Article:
OMAHA, Neb. -- Michael Phelps couldn't stop clapping. His eyes bounced back and forth from the pool down below to the scoreboard up above. With each stroke, he nodded in approval. "I'm telling you!" he roared. "I'm telling you -- it's over!"
When it officially was over and Phelps' teammate Chase Kalisz had won the 400-meter individual medley, which made him the first American to make the 2016 U.S. Olympic swim team, Phelps lifted his arms high above his head and ran down the stadium stairs to give the 22-year-old he considers a little brother a hug. His eyes filled with tears.
"I was fighting 'em back there," Phelps said later. "I just couldn't be any more proud for Chase. He deserves this so much."
As is often the case at Olympic trials, one swimmer's success is another's failure. In the lane next to Kalisz, 31-year-old Ryan Lochte, the reigning trials and Olympic champion in the event, hung his head in disappointment. He was the marquee swimmer many of the 14,000 screaming fans had come to see Sunday night -- the only one in this race with his face plastered all over the doors to the CenturyLink Center. But Lochte pulled his groin during the breaststroke portion of preliminaries earlier in the day, and in Sunday night's final, he failed to hold onto an early lead and finished third behind Kalisz and Jay Litherland. Historically, the top two finishers in each event have always made the U.S. team.
"I did everything I could," Lochte said. "And it just wasn't enough."
Shortly after Kalisz's celebratory news conference, the one in which he confessed that he was the most nervous he had ever been in his life and had struggled to sleep or even nap in the days leading up to the trials, Lochte hobbled in the bowels of the CenturyLink Center, unsure what the rest of his week might look like. He said the injury was painful on all his strokes and even when pushing off the wall. He noted that he had suffered a similar injury a year earlier and was ordered to stay off it for "several days." He won't have such a luxury the rest of the week at trials, where he was scheduled to compete Monday in the men's 200-meter freestyle.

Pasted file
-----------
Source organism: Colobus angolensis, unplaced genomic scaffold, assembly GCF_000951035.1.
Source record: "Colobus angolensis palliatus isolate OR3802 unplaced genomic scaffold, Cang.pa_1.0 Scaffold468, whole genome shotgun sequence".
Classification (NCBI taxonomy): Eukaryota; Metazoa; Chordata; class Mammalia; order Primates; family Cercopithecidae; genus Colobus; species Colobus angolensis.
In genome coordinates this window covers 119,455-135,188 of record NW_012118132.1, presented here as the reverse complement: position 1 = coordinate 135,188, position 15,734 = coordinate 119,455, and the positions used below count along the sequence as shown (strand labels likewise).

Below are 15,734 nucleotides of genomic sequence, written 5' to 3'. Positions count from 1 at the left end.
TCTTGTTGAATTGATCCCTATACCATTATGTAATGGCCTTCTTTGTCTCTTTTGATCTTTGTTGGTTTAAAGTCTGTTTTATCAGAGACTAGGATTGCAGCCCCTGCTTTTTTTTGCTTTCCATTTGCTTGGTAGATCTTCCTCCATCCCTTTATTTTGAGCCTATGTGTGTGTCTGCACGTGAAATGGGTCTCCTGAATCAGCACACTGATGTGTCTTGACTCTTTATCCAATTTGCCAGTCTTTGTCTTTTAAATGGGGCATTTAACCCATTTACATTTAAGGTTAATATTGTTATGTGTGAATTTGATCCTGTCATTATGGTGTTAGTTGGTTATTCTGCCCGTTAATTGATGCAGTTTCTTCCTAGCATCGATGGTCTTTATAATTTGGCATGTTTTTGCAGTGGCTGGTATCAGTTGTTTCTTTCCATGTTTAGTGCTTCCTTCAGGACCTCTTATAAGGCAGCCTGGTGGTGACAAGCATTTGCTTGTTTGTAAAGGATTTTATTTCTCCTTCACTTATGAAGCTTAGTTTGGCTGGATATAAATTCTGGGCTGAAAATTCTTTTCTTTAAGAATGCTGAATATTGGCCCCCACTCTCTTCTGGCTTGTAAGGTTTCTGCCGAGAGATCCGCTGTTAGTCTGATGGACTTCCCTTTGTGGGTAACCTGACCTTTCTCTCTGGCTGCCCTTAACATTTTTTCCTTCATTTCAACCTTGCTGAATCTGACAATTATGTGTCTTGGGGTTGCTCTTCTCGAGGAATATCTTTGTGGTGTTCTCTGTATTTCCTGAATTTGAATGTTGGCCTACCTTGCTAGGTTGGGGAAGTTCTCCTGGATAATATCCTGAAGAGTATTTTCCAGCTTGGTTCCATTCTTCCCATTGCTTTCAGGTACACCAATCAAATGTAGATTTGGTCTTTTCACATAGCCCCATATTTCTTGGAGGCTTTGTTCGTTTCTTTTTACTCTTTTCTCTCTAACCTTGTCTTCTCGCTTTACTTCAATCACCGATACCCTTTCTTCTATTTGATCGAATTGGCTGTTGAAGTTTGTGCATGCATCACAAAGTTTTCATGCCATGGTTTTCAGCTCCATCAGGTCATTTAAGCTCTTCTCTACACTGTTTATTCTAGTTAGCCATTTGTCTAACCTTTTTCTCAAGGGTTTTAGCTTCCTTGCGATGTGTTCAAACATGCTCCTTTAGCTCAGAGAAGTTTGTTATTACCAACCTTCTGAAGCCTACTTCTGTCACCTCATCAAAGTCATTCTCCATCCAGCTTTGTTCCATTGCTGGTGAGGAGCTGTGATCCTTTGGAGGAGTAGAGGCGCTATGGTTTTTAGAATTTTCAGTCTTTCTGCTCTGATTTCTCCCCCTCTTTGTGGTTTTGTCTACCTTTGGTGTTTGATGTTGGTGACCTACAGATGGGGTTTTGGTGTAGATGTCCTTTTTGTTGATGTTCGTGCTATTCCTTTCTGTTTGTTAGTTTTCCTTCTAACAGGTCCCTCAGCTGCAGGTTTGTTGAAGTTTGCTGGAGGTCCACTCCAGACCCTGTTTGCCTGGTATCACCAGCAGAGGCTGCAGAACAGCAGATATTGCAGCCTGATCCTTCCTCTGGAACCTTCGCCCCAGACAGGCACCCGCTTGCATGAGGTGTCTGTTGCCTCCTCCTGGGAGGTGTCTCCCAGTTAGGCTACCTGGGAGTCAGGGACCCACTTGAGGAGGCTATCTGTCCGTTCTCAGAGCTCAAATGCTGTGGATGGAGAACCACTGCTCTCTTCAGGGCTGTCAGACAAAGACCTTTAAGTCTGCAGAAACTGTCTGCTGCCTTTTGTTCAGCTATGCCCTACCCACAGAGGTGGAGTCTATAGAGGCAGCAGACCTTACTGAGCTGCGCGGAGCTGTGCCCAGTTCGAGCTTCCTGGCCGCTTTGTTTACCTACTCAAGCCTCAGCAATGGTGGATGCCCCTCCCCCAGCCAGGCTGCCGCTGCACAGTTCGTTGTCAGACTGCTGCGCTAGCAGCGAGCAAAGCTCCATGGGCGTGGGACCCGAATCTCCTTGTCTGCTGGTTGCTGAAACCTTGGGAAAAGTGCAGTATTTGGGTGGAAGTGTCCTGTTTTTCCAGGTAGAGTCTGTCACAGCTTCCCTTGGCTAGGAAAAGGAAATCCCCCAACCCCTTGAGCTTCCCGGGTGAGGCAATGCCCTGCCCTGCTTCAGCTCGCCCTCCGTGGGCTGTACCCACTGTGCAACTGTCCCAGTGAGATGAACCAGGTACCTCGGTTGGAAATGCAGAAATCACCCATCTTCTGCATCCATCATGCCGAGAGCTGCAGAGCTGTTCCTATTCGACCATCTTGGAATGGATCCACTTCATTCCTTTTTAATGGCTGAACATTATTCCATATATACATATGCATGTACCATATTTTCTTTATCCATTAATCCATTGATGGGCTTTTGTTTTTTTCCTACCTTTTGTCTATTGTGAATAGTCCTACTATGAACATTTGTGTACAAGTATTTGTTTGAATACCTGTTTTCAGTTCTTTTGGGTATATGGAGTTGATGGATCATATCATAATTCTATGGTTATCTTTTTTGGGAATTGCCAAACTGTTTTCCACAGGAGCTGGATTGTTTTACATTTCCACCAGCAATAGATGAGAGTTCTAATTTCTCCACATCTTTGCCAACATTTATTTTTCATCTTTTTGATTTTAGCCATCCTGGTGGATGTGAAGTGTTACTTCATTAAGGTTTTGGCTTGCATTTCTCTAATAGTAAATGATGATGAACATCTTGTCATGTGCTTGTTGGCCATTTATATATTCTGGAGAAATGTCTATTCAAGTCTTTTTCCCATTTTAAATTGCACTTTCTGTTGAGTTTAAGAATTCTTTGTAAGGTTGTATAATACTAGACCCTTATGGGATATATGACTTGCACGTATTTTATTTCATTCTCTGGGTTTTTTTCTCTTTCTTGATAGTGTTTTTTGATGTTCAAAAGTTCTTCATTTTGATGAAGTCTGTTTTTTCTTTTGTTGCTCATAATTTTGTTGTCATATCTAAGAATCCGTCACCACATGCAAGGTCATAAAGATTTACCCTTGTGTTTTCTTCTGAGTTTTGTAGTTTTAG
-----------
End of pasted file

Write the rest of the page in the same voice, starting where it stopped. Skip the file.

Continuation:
"I just need to see how I feel in the morning," Lochte said and added that he anticipated he would receive a cortisone shot. "Here's the good news: I don't ever have to swim the 400 IM again. That was it -- never again."
Lochte's coach, David Marsh, said after the event that he had worked with Lochte's former coach, Florida's Gregg Troy, to try to slightly alter the swimmer's breaststroke kick to limit how painful it was. But they weren't able to do so in time. Looking back, he said, he regretted not scratching Lochte from the final. Team doctors told Marsh that Lochte won't be able to injure the groin any further at trials, and his performance will instead depend on his pain tolerance.
"He has a tolerance for pain unlike most people," Marsh said.
Lochte, who will turn 32 on Aug. 3, two days before Rio's opening ceremonies, opened eyes this week with his decision to attempt the 400 IM. He hadn't competed in the event internationally since the 2012 London Games but swam a 4:11.98 in January in Austin, the sixth-fastest time in the world. But the event is brutal to train for and typically not for older swimmers. Lochte won the event at age 28 in London and was the oldest gold medalist in the event in history. This year, the average age of the top-five 400 IMers in the world is 23.4 years old. On Friday, Lochte jokingly scoffed at a reporter who suggested he was of an "advanced age."